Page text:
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The University of Southampton
Doctoral College

LinkedIn and LinkedIn Learning for Doctoral Researchers

Curated by Ellie Atayee-Bennett, PhD Researcher in Sociology, University of Southampton

February LinkedIn Learning Challenge

Throughout February we are running a LinkedIn Learning Challenge, so why not take part? It’s quick, it’s fun, and it helps with professional development. So how does it work? Spend a few minutes each weekday watching training videos that will help you as a doctoral researcher and beyond.

 Download the calendar as a PDF for ease of reference and for additional links.

PDF Cheat Sheets

Haven’t got LinkedIn? Have it but need to update it? Download these cheat sheets and get the most from LinkedIn right away.

Creating your LinkedIn Profile
Using LinkedIn Effectively
LinkedIn Learning

How can LinkedIn and LinkedIn Learning help Doctoral Researchers?

LinkedIn is an online platform that connects professionals. Many employers now turn to LinkedIn to find prospective candidates and many professionals are using it to look for jobs, network with others and improve their career prospects. It is also gaining popularity among researchers. So how can it help doctoral researchers?

Do you have a LinkedIn account yet? If not, check out the cheat sheet above and set yours up now.

What about LinkedIn Learning?

LinkedIn Learning, a subsidiary of LinkedIn previously known as, is an online platform offering a wide range of video courses which are grouped into the categories of Business, Creative, and Technology. As a University of Southampton student, you have free access to LinkedIn Learning – all you need is a LinkedIn account. On LinkedIn Learning there are over 16,000 courses available in 7 different languages and over 50 courses are added every single week. As you can probably imagine, this resource has a wealth of knowledge! So, how can it help a doctoral researcher.

You can download the LinkedIn Learning app onto your phone and listen to trainings at any time or place (I like to listen while I am cooking or doing household chores!), and since many videos are very short, at only a few minutes each, it is very easy to pick up and put down.

So how do you incorporate learning into your busy schedule? Follow these easy top tips and you’ll be learning in no time! 

  1. Start small. Even 10 minutes a day or half an hour a week is hugely beneficial. If you manage an hour a week, that’s 52 hours of learning per year, and just think how much new knowledge you could absorb in that time.
  2. Put aside some time in your weekly schedule. Add this to your diary or your online calendar and set yourself reminders. Perhaps you could commit to 10 minutes of learning over coffee break or you could set aside an hour every Friday afternoon. Do what works for you.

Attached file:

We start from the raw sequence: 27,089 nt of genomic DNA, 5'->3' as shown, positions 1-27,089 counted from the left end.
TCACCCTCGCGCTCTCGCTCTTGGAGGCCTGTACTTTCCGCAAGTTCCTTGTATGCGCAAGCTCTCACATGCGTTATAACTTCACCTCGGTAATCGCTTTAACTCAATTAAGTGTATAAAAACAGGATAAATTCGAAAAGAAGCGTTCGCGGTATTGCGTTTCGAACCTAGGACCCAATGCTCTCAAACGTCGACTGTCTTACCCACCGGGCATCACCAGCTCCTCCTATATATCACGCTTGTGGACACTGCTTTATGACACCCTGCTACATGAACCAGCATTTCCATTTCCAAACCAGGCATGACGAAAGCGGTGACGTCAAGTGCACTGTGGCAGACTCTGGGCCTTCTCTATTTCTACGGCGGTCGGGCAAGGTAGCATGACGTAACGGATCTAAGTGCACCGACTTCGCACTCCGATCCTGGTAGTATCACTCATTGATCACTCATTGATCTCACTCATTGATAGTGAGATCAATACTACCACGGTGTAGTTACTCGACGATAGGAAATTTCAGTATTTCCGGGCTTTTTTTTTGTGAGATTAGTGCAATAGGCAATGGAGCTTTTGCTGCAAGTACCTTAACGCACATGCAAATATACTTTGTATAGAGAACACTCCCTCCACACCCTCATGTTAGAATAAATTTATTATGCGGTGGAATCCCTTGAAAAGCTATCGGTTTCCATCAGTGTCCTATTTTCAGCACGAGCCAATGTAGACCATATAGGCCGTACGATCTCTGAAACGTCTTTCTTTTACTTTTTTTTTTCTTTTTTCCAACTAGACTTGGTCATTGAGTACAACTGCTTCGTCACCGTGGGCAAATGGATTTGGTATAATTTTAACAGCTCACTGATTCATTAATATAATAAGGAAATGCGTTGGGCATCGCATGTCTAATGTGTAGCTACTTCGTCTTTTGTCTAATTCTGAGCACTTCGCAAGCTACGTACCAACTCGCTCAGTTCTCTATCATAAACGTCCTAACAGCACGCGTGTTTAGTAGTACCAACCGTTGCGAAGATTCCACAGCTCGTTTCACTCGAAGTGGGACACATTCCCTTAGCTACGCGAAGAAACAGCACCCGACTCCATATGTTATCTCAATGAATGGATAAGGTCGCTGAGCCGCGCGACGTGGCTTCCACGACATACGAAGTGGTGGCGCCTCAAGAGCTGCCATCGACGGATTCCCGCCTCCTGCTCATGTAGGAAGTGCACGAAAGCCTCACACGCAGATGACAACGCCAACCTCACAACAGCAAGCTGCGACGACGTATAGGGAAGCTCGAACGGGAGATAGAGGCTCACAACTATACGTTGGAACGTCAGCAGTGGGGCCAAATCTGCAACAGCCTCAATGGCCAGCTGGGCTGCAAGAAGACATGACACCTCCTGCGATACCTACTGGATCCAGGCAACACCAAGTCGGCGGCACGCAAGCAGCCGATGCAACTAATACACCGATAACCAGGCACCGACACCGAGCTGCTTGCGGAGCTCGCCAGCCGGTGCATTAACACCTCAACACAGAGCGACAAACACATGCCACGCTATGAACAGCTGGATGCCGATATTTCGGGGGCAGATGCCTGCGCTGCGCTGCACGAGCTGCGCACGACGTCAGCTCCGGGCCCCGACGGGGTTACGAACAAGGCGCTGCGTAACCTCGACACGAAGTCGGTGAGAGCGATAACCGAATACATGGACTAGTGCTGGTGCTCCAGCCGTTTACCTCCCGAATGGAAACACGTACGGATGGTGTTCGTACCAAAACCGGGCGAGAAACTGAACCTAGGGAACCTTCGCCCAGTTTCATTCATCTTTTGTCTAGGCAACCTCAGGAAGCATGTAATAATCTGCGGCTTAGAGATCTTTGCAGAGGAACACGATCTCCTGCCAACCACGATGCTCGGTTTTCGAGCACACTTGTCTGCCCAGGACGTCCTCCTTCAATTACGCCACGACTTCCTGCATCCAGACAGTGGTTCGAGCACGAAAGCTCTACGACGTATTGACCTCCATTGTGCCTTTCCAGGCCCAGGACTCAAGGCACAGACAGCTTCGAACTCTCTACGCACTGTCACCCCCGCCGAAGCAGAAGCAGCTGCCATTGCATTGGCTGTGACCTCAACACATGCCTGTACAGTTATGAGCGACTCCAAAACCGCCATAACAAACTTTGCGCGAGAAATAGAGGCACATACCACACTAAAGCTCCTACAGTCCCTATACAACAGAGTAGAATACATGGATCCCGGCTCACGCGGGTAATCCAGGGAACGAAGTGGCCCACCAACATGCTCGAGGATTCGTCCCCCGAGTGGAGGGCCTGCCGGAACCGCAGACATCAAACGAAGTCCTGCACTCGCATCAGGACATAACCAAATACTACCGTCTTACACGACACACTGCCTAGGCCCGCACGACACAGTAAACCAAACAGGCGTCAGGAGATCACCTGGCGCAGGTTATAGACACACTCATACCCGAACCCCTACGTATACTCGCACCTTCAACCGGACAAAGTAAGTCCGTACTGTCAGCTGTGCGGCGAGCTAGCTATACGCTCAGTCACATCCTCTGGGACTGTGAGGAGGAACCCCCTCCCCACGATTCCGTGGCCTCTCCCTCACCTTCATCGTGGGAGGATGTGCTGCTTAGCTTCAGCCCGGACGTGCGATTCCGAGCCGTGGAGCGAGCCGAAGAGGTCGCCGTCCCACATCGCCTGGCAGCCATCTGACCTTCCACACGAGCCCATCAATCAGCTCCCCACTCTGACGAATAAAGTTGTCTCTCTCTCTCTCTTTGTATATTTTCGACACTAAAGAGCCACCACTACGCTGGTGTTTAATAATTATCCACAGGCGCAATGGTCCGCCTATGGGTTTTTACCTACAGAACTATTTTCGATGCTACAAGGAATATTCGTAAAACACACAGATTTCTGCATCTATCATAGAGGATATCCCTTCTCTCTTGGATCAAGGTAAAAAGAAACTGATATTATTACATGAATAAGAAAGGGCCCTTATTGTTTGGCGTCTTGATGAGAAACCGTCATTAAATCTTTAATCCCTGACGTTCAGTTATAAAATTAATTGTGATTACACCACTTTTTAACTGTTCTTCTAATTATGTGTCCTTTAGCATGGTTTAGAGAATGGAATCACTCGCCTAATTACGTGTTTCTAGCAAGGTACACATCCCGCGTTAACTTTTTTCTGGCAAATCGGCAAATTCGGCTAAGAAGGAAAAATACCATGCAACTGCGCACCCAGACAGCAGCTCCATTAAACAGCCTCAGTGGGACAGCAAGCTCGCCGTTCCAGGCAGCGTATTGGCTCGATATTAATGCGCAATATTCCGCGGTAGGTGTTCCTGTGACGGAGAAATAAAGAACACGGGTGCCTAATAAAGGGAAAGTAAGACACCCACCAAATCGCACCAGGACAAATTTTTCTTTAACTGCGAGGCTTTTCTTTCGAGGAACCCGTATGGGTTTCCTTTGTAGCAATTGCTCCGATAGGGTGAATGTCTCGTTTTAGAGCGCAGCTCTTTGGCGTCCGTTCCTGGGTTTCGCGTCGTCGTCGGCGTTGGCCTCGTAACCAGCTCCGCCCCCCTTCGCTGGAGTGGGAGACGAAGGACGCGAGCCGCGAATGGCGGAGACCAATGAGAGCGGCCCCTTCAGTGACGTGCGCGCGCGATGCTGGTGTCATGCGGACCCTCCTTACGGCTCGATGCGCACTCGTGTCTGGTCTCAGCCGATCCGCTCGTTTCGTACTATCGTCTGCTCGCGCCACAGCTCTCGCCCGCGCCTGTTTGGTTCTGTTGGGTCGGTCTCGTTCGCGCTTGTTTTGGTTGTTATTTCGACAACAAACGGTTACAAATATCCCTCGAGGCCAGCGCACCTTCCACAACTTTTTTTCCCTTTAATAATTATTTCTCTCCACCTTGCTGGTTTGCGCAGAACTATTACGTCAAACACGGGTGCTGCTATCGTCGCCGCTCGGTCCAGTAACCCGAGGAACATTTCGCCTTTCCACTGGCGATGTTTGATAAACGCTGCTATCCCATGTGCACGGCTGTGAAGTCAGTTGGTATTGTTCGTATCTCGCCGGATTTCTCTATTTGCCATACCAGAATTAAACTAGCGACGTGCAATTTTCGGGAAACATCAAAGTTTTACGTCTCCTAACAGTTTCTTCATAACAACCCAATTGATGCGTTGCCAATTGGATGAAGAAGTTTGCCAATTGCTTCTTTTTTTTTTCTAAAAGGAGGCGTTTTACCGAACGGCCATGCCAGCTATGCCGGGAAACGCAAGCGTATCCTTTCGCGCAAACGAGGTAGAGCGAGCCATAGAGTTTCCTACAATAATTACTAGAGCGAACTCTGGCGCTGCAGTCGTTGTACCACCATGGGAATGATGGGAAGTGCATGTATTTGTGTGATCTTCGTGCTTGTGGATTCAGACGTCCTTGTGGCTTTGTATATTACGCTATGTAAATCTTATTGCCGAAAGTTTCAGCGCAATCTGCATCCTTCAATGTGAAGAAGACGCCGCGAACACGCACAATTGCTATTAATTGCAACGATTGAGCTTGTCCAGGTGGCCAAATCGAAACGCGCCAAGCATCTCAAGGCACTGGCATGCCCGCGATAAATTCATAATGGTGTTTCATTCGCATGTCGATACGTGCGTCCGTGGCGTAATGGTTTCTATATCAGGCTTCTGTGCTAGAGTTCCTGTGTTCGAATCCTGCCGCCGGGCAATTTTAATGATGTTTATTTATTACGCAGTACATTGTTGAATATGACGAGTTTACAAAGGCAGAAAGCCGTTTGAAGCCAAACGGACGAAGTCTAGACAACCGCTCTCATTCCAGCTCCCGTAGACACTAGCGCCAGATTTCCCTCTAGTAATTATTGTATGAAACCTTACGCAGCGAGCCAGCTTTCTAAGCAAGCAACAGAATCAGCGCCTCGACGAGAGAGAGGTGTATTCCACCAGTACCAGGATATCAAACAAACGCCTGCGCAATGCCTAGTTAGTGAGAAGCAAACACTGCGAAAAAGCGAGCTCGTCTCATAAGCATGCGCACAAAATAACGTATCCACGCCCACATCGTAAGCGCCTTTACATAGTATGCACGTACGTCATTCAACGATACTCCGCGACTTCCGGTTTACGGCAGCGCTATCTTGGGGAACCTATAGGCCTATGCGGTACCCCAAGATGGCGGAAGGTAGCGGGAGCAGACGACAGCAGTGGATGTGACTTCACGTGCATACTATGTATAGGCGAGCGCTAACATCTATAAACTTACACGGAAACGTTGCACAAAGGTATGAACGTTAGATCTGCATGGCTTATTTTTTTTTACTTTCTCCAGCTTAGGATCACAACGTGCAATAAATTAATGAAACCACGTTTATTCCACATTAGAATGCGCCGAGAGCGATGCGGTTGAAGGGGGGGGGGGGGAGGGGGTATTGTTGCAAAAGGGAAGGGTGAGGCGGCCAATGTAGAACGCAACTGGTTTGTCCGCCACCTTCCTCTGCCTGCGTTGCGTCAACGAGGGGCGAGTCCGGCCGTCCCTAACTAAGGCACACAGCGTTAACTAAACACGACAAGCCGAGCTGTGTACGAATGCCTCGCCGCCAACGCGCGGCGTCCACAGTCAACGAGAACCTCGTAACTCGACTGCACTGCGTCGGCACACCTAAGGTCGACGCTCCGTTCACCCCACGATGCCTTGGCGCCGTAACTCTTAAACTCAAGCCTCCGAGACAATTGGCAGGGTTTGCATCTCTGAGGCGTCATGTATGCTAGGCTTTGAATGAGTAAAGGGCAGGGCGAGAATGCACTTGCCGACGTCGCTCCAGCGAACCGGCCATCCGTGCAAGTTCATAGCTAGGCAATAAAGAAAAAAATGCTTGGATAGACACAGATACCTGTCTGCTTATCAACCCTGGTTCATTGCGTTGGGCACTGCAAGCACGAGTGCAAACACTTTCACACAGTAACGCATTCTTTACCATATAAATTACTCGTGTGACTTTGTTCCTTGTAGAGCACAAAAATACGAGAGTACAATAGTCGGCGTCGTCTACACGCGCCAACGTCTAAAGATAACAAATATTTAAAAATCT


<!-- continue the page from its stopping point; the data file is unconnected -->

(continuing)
3. Think about what you want to learn. Perhaps you have some strengths you want to develop, or some weaknesses you want to eradicate. Perhaps you want to learn skills relevant to your field or learn something entirely new. Jot down some notes and begin searching for courses that interest you.
  4. Commit! When the time comes, don’t make excuses. Know that any learning will help you to develop into a better you so it is time well spent. Prioritise your learning time and do not let anyone or anything interrupt.
  5. Make notes. Making notes not only helps you to retain knowledge, but it’s also a useful exercise as it enables you to return to them at a later date. To make life easier for yourself, keep all of your notes in a central, easily accessible place, such as OneNote or EverNote.

Find Out More

Be sure to check out the LinkedIn Learning at Southampton page, a hugely valuable resource and excellent starting point.

You can read below what Ellie has to say about how LinkedIn and LinkedIn Learning have been so incredibly beneficial to her during her doctoral studies. 

LinkedIn and LinkedIn Learning offer many benefits for doctoral researchers, as I have found out personally. I only updated my LinkedIn account and discovered LinkedIn Learning last year, but already I have benefited hugely from these two platforms. With LinkedIn, I have been able to connect with academics and other PhD researchers across the globe and with LinkedIn Learning, I have been able to work towards my professional development, despite the difficult circumstances we are all living in.

When the first lockdown came into effect, professional development opportunities became severely limited and I felt like time was passing but I had no growth to show for it. Also as a mum of two under 5 I was really struggling to find both opportunities and time for professional development. It wasn't easy to sit down with live trainings or courses that required my attention for considerable amounts of time.

When I discovered LinkedIn Learning, I was impressed by not only the wealth of knowledge available, but also the easy format that the courses come in. I downloaded the app on my phone and was able to listen on the go - usually while cooking and cleaning since these tasks never seem to end with kids around!! With videos only a few minutes long, it was so easy to pick it up and put it down as needed.

Fast forward a few months, I have now completed a range of courses and have already noticed improvements in my skills. For example, I have adopted new strategies to make myself more time efficient and I have improved my communication skills in a variety of ways, such as learning assertiveness. Having experienced first-hand the benefits that LinkedIn Learning offers, I will definitely be including LinkedIn Learning in my weekly schedule for the rest of my PhD.

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